The link-editor can reference the standard filter filter.so.1 as a dependency when creating a dynamic object. The link-editor uses information from the symbol table of the filter to satisfy any symbol resolution. However, at runtime, any reference to the symbols of the filter result in the additional loading of the filtee filtee.so.1. The runtime linker uses the filtee to resolve any symbols defined by filter.so.1. If the filtee is not found, or a filter symbol is not found in the filtee, the filter is skipped for this symbol lookup.

For example, the following dynamic executable prog, references the symbols foo and bar, which are resolved during link-edit from the filter filter.so.1. The execution of prog results in foo and bar being obtained from the filtee filtee.so.1, not from the filter filter.so.1.

$ cat main.c
extern char *bar, *foo();

void main()
{
        (void) printf("foo is %s: bar is %s\n", foo(), bar);
}
$ cc -o prog main.c -R. filter.so.1
$ prog
foo is defined in filtee: bar is defined in filtee

In the following example, the shared object filter.so.2 defines one of its interfaces, foo, to be a filter on the filtee filtee.so.1.


Note -  As no source code is supplied for foo(), the mapfile FUNCTION symbol attribute is used to ensure a symbol table entry for foo is created.
$ cat filter.c
char *bar = "defined in filter";
$ cat mapfile
$mapfile_version 2
SYMBOL_SCOPE {
        global:
                foo     { TYPE=FUNCTION; FILTER=filtee.so.1 };
};
$ cc -o filter.so.2 -G -K pic -h filter.so.2 -M mapfile -R. filter.c
$ elfdump -d filter.so.2 | egrep "SONAME|FILTER"
     [2]  SONAME           0xd8     filter.so.2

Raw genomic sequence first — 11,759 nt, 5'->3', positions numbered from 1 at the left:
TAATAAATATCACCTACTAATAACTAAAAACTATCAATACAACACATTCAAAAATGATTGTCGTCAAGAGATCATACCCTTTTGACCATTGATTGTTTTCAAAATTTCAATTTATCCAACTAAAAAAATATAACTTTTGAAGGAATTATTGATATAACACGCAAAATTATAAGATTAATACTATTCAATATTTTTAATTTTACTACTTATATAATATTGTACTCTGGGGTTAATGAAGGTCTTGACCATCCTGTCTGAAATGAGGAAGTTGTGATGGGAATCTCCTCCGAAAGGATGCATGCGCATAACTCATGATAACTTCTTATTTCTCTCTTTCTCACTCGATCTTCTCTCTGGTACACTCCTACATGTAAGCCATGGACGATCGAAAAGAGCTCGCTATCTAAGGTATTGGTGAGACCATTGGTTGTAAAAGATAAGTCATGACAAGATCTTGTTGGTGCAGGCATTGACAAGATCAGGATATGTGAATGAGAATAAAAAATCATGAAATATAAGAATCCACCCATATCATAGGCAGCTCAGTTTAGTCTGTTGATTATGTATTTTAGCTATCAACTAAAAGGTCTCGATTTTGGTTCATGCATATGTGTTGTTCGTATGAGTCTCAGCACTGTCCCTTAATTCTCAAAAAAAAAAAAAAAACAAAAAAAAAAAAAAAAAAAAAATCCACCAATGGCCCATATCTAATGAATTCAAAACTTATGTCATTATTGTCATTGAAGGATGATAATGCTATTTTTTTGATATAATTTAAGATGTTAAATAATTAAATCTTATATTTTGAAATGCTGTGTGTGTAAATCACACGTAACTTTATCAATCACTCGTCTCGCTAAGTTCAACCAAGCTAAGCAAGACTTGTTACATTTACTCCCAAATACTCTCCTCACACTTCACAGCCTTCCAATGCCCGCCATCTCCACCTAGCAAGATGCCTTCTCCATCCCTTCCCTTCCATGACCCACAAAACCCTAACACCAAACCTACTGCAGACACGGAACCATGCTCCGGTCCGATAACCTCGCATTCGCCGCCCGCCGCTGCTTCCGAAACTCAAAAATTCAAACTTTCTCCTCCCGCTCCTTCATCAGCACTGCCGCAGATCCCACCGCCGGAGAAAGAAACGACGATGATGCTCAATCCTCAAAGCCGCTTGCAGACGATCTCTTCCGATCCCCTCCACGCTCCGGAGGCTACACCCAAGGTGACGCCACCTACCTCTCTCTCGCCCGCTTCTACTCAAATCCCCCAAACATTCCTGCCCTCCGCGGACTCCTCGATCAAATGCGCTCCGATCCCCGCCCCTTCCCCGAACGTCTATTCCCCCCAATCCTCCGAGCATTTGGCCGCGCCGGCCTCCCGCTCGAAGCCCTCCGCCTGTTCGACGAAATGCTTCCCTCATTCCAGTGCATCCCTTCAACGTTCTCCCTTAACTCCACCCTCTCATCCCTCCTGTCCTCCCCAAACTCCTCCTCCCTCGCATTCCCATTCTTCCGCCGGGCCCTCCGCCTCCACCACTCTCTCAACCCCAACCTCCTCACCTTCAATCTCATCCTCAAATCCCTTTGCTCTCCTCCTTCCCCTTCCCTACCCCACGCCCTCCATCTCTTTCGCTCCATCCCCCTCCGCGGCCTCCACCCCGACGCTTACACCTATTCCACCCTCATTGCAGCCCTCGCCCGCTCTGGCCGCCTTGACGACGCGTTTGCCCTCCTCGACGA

[3]  SUNW_FILTER      0xfb     filtee.so.1
$ elfdump -y filter.so.2 | egrep "foo|bar"
     [1]  [ FILTER ]    [3] filtee.so.1      foo
    [10]  [ DEPEND ]        <self>           bar

At runtime, any reference to the symbol foo of the filter, results in the additional loading of the filtee filtee.so.1. The runtime linker uses the filtee to resolve only the symbol foo defined by filter.so.2. Reference to the symbol bar always uses the symbol from filter.so.2, as no filtee processing is defined for this symbol.

For example, the following dynamic executable prog, references the symbols foo and bar, which are resolved during link-edit from the filter filter.so.2. The execution of prog results in foo being obtained from the filtee filtee.so.1, and bar being obtained from the filter filter.so.2.

$ cc -o prog main.c -R. filter.so.2
$ prog
foo is defined in filtee: bar is defined in filter

In these examples, the filtee filtee.so.1 is uniquely associated to the filter. The filtee is not available to satisfy symbol lookup from any other objects that might be loaded as a consequence of executing prog.

Standard filters provide a convenient mechanism for defining a subset interface of an existing shared object. Standard filters provide for the creation of an interface group spanning a number of existing shared objects. Standard filters also provide a means of redirecting an interface to its implementation. Several standard filters are used in the Oracle Solaris OS.